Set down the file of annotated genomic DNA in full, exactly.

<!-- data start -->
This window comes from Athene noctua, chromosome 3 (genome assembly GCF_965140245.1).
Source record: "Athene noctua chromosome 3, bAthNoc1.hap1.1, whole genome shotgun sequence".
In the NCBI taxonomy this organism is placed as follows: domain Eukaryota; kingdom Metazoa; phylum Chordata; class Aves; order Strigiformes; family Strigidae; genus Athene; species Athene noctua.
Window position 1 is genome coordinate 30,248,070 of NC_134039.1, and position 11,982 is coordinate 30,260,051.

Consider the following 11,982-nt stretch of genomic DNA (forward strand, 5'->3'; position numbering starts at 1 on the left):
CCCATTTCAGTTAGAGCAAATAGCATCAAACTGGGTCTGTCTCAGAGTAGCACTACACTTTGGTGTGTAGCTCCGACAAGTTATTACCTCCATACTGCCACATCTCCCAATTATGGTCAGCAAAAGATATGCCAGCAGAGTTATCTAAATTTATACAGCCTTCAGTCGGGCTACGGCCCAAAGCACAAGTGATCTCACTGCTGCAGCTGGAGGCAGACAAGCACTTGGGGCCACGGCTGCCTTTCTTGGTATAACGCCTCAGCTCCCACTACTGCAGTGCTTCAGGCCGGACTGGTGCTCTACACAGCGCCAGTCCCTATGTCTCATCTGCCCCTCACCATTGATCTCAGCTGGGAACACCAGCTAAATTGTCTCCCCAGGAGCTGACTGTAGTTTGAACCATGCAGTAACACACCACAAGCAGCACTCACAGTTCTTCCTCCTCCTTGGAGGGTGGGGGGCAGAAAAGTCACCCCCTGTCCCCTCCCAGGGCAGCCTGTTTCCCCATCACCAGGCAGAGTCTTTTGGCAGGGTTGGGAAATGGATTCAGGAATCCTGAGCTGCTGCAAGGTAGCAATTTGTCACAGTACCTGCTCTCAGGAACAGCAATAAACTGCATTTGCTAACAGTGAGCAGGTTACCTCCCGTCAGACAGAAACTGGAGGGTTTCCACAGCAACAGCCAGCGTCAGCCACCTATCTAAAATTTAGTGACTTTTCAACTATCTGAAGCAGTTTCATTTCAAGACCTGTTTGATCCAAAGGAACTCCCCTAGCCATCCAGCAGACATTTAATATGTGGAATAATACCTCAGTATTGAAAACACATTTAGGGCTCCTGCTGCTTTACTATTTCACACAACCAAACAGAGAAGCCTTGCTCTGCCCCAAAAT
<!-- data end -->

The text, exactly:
This window comes from Athene noctua, chromosome 3 (genome assembly GCF_965140245.1).
Source record: "Athene noctua chromosome 3, bAthNoc1.hap1.1, whole genome shotgun sequence".
In the NCBI taxonomy this organism is placed as follows: domain Eukaryota; kingdom Metazoa; phylum Chordata; class Aves; order Strigiformes; family Strigidae; genus Athene; species Athene noctua.
Window position 1 is genome coordinate 30,248,070 of NC_134039.1, and position 11,982 is coordinate 30,260,051.

Consider the following 11,982-nt stretch of genomic DNA (forward strand, 5'->3'; position numbering starts at 1 on the left):
CCCATTTCAGTTAGAGCAAATAGCATCAAACTGGGTCTGTCTCAGAGTAGCACTACACTTTGGTGTGTAGCTCCGACAAGTTATTACCTCCATACTGCCACATCTCCCAATTATGGTCAGCAAAAGATATGCCAGCAGAGTTATCTAAATTTATACAGCCTTCAGTCGGGCTACGGCCCAAAGCACAAGTGATCTCACTGCTGCAGCTGGAGGCAGACAAGCACTTGGGGCCACGGCTGCCTTTCTTGGTATAACGCCTCAGCTCCCACTACTGCAGTGCTTCAGGCCGGACTGGTGCTCTACACAGCGCCAGTCCCTATGTCTCATCTGCCCCTCACCATTGATCTCAGCTGGGAACACCAGCTAAATTGTCTCCCCAGGAGCTGACTGTAGTTTGAACCATGCAGTAACACACCACAAGCAGCACTCACAGTTCTTCCTCCTCCTTGGAGGGTGGGGGGCAGAAAAGTCACCCCCTGTCCCCTCCCAGGGCAGCCTGTTTCCCCATCACCAGGCAGAGTCTTTTGGCAGGGTTGGGAAATGGATTCAGGAATCCTGAGCTGCTGCAAGGTAGCAATTTGTCACAGTACCTGCTCTCAGGAACAGCAATAAACTGCATTTGCTAACAGTGAGCAGGTTACCTCCCGTCAGACAGAAACTGGAGGGTTTCCACAGCAACAGCCAGCGTCAGCCACCTATCTAAAATTTAGTGACTTTTCAACTATCTGAAGCAGTTTCATTTCAAGACCTGTTTGATCCAAAGGAACTCCCCTAGCCATCCAGCAGACATTTAATATGTGGAATAATACCTCAGTATTGAAAACACATTTAGGGCTCCTGCTGCTTTACTATTTCACACAACCAAACAGAGAAGCCTTGCTCTGCCCCAAAAT